June 4, the King’s birthday was a big day in the diary in the Georgian and Regency period. The day traditionally brought a great level of feasting and revelry, even in far-flung Sydney. But there was double celebration on this day in Sydney 1819, when Governor Macquarie presided over the official opening of Hyde Park Barracks, putting on a feast for its new ‘house mates’. Formalities proceeded in the dining or ‘mess’ hall, which formed the southern boundary of the barracks, which were gradually demolished from the 1890s (see images below) . The convicts were treated to a celebratory meal of beef and plum pudding, and ‘a rummer of good punch’ – which was not part of the regular convict allowance, to toast the King. The occasion marked a significant change in convict life in Sydney, affecting convict rights and welfare, health and nutrition (for better or worse in some cases), and a sense general social order in the community, with convict workers off the streets after hours. Commissioner Bigge may not have agreed, but his report was a few years off yet, and whole other story…
Yesterday being the 81st Anniversary of the Birth- Day of Our Venerable and Beloved SOVEREIGN, was observed and commemorated with the wonted demonstrations of loyalty and affectionate regard.
His EXCELLENCY the GOVERNOR visited the Barrack prepared in Hyde Park for the accommodation of male prisoners on Friday, being His Majesty’s Birthday; when, agreeably to previous instructions, the people were to be inspected by His EXCELLENCY in table order. At one o’clock His EXCELLENCY entered the gate, accompanied by HIS LADY, and Master MACQUARIE, this being the dinner hour, when about 600 men were seated at their tables, in the enjoyment of comforts which to the general class of prisoners had been before unknown…
He was pleased in congratulating them upon the auspicious occasion of HIS MAJESTY’S Birthday, on their enjoyment of a house, wherein he trusted, that each person consulting his condition, would find himself better circumstanced than heretofore; their ration being much increased; their comfortable lodging and cloathing amply provided for; and the prospect of favour and indulgence ever in the view of the well behaved…
On His EXCELLENCY’S leaving the dinner rooms, he received three cheers from the grateful people, who all appeared to be happy in their new condition, His EXCELLENCY was accompanied by His Staff, and both the Judges ; all of whom joined His EXCELLENCY in a glass of wine, to the health and future comfort, the well-being, and extension of future favor and indulgence to those whose deserts should entitle them to such benefits. His EXCELLENCY and Family departed at nearly half past one, the people having cheered HIS EXCELLENCY in reiterated peals, finished the dinner of beef and plum pudding, and afterwards had the gratification of drinking in a rummer of good punch to the sanctified remembrance of Our beloved Sovereign.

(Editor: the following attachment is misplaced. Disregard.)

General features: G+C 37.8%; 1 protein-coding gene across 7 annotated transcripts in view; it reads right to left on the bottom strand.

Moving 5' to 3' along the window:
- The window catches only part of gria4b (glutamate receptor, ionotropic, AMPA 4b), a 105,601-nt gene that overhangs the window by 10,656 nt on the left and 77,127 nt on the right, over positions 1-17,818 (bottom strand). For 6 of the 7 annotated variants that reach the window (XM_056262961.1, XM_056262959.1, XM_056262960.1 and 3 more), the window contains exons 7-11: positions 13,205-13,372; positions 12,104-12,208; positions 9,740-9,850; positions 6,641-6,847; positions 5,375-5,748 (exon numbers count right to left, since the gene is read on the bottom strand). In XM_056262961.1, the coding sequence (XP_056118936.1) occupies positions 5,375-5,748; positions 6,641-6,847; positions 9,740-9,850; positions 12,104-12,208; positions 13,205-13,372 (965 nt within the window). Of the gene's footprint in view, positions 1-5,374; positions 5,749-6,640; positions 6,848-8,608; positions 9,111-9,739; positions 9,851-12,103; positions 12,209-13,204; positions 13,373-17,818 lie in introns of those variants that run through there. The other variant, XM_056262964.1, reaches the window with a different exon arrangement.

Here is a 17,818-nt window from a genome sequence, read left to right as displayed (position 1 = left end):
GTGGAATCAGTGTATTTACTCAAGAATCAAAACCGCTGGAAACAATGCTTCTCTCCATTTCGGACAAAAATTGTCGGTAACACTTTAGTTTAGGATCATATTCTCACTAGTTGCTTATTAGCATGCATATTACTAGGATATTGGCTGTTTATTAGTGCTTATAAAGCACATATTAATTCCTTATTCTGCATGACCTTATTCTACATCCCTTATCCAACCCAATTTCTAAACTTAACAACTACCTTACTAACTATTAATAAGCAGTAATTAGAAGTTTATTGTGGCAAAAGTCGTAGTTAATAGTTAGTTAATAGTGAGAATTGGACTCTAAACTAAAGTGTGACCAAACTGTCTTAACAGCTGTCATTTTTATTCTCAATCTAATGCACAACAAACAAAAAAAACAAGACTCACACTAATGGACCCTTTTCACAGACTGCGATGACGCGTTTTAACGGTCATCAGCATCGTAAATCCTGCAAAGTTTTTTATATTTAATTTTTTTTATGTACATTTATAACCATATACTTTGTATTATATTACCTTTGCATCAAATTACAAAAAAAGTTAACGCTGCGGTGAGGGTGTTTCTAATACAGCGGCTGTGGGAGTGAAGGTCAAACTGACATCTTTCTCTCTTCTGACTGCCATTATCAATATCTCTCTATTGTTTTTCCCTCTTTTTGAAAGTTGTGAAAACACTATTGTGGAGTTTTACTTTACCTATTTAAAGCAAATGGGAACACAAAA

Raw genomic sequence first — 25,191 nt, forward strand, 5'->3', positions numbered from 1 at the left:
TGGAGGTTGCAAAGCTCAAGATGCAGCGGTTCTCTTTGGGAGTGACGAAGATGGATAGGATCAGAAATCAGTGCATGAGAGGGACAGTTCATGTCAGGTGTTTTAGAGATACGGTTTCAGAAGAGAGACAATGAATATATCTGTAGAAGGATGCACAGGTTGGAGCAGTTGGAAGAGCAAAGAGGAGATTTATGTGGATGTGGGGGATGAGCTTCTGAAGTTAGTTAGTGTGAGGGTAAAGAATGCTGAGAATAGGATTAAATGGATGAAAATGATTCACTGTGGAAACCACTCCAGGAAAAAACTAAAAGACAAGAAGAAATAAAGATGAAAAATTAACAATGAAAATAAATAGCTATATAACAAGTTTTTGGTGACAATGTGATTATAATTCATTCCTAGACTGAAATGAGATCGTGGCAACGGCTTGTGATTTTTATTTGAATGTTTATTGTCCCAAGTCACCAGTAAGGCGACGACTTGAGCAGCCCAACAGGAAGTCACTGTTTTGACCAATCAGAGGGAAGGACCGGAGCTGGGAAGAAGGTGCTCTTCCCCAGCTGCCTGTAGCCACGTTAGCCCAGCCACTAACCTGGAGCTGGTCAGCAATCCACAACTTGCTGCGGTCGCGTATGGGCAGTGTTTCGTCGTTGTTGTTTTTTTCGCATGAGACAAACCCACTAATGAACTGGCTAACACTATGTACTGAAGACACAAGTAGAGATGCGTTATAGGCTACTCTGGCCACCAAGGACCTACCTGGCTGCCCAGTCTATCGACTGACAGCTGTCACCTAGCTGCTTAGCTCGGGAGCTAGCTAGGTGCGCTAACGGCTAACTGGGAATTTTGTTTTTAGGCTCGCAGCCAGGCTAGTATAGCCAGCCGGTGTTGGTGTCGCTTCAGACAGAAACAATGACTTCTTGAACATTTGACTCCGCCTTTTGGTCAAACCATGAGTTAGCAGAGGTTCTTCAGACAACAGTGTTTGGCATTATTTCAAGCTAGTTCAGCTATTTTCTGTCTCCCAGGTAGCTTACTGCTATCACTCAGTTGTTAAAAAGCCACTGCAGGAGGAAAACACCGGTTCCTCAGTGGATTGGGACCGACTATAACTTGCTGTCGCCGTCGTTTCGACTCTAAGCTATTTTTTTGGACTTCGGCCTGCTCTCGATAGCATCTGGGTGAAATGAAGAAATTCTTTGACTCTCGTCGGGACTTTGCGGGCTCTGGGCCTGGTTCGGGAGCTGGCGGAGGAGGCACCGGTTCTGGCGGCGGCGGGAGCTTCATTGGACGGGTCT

source: Sydney Gazette and Advertiser, June 5, 1819 via Trove.
Christmas in June?
It’s interesting to note that plum pudding was served as a celebratory dish in 1819, rather than be reserved for Christmas as we would now. At least it was served in the season for which it was originally intended… I can’t imagine the barracks mess hall was a very warm and cosy space… mind you, six hundred men might generate a bit of heat, and the punch might have helped!
And a ‘rummer’?
Rummer is a term for a heavy short-stemmed glass goblet. The word does not have a relationship with rum (except maybe to fill it with) but comes from the German Römer, or Roemer, meaning ‘glass’. It’s highly unlikely that a convict barracks would use glassware, more likely a tin pannikin.
Echoes of the convict mess hall
The convict mess hall formed the southern boundary of the barracks. It had two wings, running to the east and west, which were divided by central kitchens which were manned by a cook and convict staff, who were to ensure that the correct allocation of rations were used and served in fair proprtions to the convicts, and prevent corruption (a somewhat ambitious notion). the mess hall could seat 600 men, in ‘messes’ or groups of six. Each group was issued with an allocated proportion of cooked food, which the men would dole out between them. The building was gradually demolished to accommodate the tramway system from the late 1890s, but you can see it depicted in historic images and architectural drawings.